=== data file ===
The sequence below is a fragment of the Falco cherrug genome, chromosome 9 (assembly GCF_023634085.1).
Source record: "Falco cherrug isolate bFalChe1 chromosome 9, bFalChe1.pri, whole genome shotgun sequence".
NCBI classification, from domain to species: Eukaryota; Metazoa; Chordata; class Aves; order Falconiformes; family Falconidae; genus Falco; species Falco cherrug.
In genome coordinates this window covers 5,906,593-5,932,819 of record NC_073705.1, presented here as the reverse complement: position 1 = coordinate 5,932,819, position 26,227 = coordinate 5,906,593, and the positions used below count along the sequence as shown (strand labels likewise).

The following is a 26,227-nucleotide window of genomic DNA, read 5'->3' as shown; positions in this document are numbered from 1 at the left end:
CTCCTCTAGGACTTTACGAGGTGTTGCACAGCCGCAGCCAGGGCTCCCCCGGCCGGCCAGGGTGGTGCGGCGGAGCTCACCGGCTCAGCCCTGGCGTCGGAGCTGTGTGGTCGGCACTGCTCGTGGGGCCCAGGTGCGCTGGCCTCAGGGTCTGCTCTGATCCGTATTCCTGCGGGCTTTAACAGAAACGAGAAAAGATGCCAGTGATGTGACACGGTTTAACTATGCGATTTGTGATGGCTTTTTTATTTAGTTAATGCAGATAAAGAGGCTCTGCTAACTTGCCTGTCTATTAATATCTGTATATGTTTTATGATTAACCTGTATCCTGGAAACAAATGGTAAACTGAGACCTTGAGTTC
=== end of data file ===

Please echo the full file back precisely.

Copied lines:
The sequence below is a fragment of the Falco cherrug genome, chromosome 9 (assembly GCF_023634085.1).
Source record: "Falco cherrug isolate bFalChe1 chromosome 9, bFalChe1.pri, whole genome shotgun sequence".
NCBI classification, from domain to species: Eukaryota; Metazoa; Chordata; class Aves; order Falconiformes; family Falconidae; genus Falco; species Falco cherrug.
In genome coordinates this window covers 5,906,593-5,932,819 of record NC_073705.1, presented here as the reverse complement: position 1 = coordinate 5,932,819, position 26,227 = coordinate 5,906,593, and the positions used below count along the sequence as shown (strand labels likewise).

The following is a 26,227-nucleotide window of genomic DNA, read 5'->3' as shown; positions in this document are numbered from 1 at the left end:
CTCCTCTAGGACTTTACGAGGTGTTGCACAGCCGCAGCCAGGGCTCCCCCGGCCGGCCAGGGTGGTGCGGCGGAGCTCACCGGCTCAGCCCTGGCGTCGGAGCTGTGTGGTCGGCACTGCTCGTGGGGCCCAGGTGCGCTGGCCTCAGGGTCTGCTCTGATCCGTATTCCTGCGGGCTTTAACAGAAACGAGAAAAGATGCCAGTGATGTGACACGGTTTAACTATGCGATTTGTGATGGCTTTTTTATTTAGTTAATGCAGATAAAGAGGCTCTGCTAACTTGCCTGTCTATTAATATCTGTATATGTTTTATGATTAACCTGTATCCTGGAAACAAATGGTAAACTGAGACCTTGAGTTC